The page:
Nothing is accomplished by definitions, though their insufficiency is generally not observed. Many definitions, especially those which are considered scientific, appear very clever; but they all have a hitch somewhere — which recalls that definition once given in ancient Greece to the question, What is man? “Man is a two-legged creature without feathers.” Whereupon the next day a pupil brought a plucked fowl and said: “This is a man, for it is a two-legged creature without feathers.” Things are not so simple that they can be treated thus with the ordinary intellectual tools.

Source: GA 194 – The Mysteries of Light, of Space, and of the Earth: Lecture III – Dornach, December 14, 1919

Translated by Frances E. Dawson

Previously posted on January 11, 2015

Both sides

People will only learn to think in a thorough, energetic way when they use the spiritual philosophy of life and train themselves to be all-rounders in this way, when they come to realize that everything needs to be considered from different angles.  Practical life does already force us to do so day by day. People are quite right when they say that fire is a great boon. Yet it is also true to say that fire causes great harm, burning down towns and villages. It is not possible to be absolute and say “Fire is good”, or “Fire is evil”.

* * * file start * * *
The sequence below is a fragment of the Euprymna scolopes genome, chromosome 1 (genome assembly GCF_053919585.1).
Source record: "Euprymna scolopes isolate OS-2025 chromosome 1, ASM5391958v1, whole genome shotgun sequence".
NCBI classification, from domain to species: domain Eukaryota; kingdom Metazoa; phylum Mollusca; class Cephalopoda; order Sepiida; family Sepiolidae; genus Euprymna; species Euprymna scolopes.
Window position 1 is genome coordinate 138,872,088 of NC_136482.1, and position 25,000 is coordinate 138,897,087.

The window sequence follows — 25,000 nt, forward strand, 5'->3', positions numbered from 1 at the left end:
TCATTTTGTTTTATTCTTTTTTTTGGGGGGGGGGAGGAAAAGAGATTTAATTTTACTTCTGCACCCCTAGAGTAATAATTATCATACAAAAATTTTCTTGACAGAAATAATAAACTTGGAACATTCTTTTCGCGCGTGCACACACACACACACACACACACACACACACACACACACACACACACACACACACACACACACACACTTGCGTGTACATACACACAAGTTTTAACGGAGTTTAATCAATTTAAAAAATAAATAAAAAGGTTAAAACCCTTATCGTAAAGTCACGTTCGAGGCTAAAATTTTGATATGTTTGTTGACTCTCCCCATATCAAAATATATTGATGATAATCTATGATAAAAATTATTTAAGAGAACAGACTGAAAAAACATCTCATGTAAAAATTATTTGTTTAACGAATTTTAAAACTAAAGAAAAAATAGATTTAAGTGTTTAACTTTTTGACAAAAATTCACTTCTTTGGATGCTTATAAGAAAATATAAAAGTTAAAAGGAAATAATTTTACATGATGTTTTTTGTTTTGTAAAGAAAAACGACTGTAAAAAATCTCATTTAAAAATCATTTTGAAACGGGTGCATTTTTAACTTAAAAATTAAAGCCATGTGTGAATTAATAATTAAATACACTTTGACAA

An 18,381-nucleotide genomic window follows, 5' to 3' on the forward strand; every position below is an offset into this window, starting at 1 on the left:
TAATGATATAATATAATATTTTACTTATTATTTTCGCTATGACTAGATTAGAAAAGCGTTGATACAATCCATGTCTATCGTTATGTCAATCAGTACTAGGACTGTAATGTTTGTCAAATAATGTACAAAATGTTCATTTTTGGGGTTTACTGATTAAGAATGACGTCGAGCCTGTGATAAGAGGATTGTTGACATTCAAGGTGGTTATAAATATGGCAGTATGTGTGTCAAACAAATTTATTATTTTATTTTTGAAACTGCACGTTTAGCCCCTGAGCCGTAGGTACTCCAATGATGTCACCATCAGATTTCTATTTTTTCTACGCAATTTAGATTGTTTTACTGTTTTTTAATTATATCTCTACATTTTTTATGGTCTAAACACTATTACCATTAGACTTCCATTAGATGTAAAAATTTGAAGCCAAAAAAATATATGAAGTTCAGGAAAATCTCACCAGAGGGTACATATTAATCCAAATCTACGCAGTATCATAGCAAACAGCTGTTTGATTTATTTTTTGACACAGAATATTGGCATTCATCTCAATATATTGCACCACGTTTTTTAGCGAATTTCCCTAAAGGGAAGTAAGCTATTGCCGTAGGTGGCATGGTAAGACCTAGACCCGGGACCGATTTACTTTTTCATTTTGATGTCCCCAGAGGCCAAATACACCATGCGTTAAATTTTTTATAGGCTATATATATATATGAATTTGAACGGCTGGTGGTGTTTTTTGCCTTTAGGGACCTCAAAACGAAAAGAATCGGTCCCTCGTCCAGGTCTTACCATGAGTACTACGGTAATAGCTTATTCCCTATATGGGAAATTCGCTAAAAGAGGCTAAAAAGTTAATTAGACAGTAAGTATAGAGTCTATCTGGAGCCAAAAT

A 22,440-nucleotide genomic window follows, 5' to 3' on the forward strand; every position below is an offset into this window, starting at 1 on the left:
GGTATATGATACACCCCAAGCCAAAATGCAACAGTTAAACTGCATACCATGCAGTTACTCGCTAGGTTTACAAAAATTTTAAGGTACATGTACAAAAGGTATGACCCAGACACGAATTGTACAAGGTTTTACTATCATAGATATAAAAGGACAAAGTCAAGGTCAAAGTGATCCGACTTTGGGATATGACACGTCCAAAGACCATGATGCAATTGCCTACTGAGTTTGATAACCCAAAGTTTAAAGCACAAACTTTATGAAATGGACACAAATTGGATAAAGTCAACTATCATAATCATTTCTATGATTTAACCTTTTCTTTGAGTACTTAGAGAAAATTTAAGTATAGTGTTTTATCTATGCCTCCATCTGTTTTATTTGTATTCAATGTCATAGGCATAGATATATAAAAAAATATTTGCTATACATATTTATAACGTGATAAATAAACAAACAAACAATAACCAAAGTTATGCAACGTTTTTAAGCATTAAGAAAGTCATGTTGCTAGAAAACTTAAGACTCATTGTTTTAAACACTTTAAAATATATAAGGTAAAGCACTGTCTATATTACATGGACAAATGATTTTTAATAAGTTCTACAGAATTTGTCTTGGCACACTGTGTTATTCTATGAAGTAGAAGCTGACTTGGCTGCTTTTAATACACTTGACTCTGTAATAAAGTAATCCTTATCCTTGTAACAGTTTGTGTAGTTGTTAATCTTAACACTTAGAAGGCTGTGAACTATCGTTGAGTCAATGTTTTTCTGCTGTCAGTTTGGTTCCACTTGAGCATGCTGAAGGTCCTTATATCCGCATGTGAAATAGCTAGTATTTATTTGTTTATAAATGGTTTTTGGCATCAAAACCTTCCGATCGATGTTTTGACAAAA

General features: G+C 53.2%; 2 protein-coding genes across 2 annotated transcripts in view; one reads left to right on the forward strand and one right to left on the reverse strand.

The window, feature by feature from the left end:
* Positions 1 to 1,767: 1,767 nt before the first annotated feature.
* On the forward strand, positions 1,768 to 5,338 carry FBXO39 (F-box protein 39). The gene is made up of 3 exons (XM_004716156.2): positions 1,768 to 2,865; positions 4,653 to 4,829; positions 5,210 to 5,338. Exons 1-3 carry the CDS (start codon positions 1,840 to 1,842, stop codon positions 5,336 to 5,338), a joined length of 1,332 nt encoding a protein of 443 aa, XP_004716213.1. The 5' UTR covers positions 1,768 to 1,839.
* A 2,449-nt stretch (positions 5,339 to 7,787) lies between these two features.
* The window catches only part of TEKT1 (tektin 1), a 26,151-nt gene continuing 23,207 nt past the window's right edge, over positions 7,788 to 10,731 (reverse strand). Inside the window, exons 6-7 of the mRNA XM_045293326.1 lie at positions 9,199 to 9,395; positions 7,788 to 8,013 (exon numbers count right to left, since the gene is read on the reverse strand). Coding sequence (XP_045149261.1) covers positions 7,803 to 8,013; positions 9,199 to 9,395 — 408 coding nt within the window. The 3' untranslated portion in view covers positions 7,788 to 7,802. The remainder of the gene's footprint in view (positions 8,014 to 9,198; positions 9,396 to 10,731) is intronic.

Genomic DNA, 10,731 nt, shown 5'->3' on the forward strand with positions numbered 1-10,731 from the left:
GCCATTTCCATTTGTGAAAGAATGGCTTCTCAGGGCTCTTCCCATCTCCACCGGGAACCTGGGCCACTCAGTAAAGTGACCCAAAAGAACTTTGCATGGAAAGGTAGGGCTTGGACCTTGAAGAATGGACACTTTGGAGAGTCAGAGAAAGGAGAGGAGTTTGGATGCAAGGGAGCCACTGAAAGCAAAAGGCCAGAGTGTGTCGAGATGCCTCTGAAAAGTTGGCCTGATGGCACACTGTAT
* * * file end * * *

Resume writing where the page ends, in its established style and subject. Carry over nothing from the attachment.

When it comes to fire, practical life teaches us to accept that there are two sides to it. Yet when we are asked to do the same with spirits of the higher worlds, Lucifer and Ahriman, for instance, we are redundant to accept this.  Instead we tend to ask: “is Lucifer a good or an evil spirit?” and “is Ahriman a good or an evil spirit?”. People want to have definitions to answer those questions, and an answer like “Lucifer and Ahriman may be both good and evil” is considered unsatisfactory.  There is no such demand when it comes to fire.  There everyday life makes us change a wrong opinion into a right one.

Source (German): Rudolf Steiner – GA 150 – Die Welt des Geistes und ihr Hereinragen in das physische Dasein – Stockholm, June 10, 1913 (page 86)

Previously posted on November 9, 2015